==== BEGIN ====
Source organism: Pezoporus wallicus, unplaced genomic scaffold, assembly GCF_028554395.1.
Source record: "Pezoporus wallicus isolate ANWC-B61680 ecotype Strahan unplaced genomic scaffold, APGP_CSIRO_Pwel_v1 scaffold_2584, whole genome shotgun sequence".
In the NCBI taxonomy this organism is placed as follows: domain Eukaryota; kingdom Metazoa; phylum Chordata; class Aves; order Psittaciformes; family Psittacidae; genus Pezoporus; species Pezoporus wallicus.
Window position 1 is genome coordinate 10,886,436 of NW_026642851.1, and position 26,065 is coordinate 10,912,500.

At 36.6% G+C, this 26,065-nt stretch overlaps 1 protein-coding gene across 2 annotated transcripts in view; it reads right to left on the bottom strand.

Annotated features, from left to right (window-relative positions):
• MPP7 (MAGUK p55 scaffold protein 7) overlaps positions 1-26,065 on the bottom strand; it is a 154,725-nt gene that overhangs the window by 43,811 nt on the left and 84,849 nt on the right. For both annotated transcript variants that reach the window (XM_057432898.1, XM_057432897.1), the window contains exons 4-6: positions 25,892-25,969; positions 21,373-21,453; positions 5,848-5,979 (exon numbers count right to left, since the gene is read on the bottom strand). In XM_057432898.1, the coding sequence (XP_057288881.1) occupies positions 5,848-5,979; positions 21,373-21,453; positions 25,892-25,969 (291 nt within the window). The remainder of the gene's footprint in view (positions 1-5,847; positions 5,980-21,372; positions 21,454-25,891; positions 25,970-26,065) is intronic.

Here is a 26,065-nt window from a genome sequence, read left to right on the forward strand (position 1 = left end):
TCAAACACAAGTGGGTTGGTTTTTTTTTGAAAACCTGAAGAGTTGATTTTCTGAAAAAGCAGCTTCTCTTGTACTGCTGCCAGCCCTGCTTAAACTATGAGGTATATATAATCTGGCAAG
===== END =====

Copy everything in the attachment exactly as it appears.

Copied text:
Source organism: Pezoporus wallicus, unplaced genomic scaffold, assembly GCF_028554395.1.
Source record: "Pezoporus wallicus isolate ANWC-B61680 ecotype Strahan unplaced genomic scaffold, APGP_CSIRO_Pwel_v1 scaffold_2584, whole genome shotgun sequence".
In the NCBI taxonomy this organism is placed as follows: domain Eukaryota; kingdom Metazoa; phylum Chordata; class Aves; order Psittaciformes; family Psittacidae; genus Pezoporus; species Pezoporus wallicus.
Window position 1 is genome coordinate 10,886,436 of NW_026642851.1, and position 26,065 is coordinate 10,912,500.

At 36.6% G+C, this 26,065-nt stretch overlaps 1 protein-coding gene across 2 annotated transcripts in view; it reads right to left on the bottom strand.

Annotated features, from left to right (window-relative positions):
• MPP7 (MAGUK p55 scaffold protein 7) overlaps positions 1-26,065 on the bottom strand; it is a 154,725-nt gene that overhangs the window by 43,811 nt on the left and 84,849 nt on the right. For both annotated transcript variants that reach the window (XM_057432898.1, XM_057432897.1), the window contains exons 4-6: positions 25,892-25,969; positions 21,373-21,453; positions 5,848-5,979 (exon numbers count right to left, since the gene is read on the bottom strand). In XM_057432898.1, the coding sequence (XP_057288881.1) occupies positions 5,848-5,979; positions 21,373-21,453; positions 25,892-25,969 (291 nt within the window). The remainder of the gene's footprint in view (positions 1-5,847; positions 5,980-21,372; positions 21,454-25,891; positions 25,970-26,065) is intronic.

Here is a 26,065-nt window from a genome sequence, read left to right on the forward strand (position 1 = left end):
TCAAACACAAGTGGGTTGGTTTTTTTTTGAAAACCTGAAGAGTTGATTTTCTGAAAAAGCAGCTTCTCTTGTACTGCTGCCAGCCCTGCTTAAACTATGAGGTATATATAATCTGGCAAG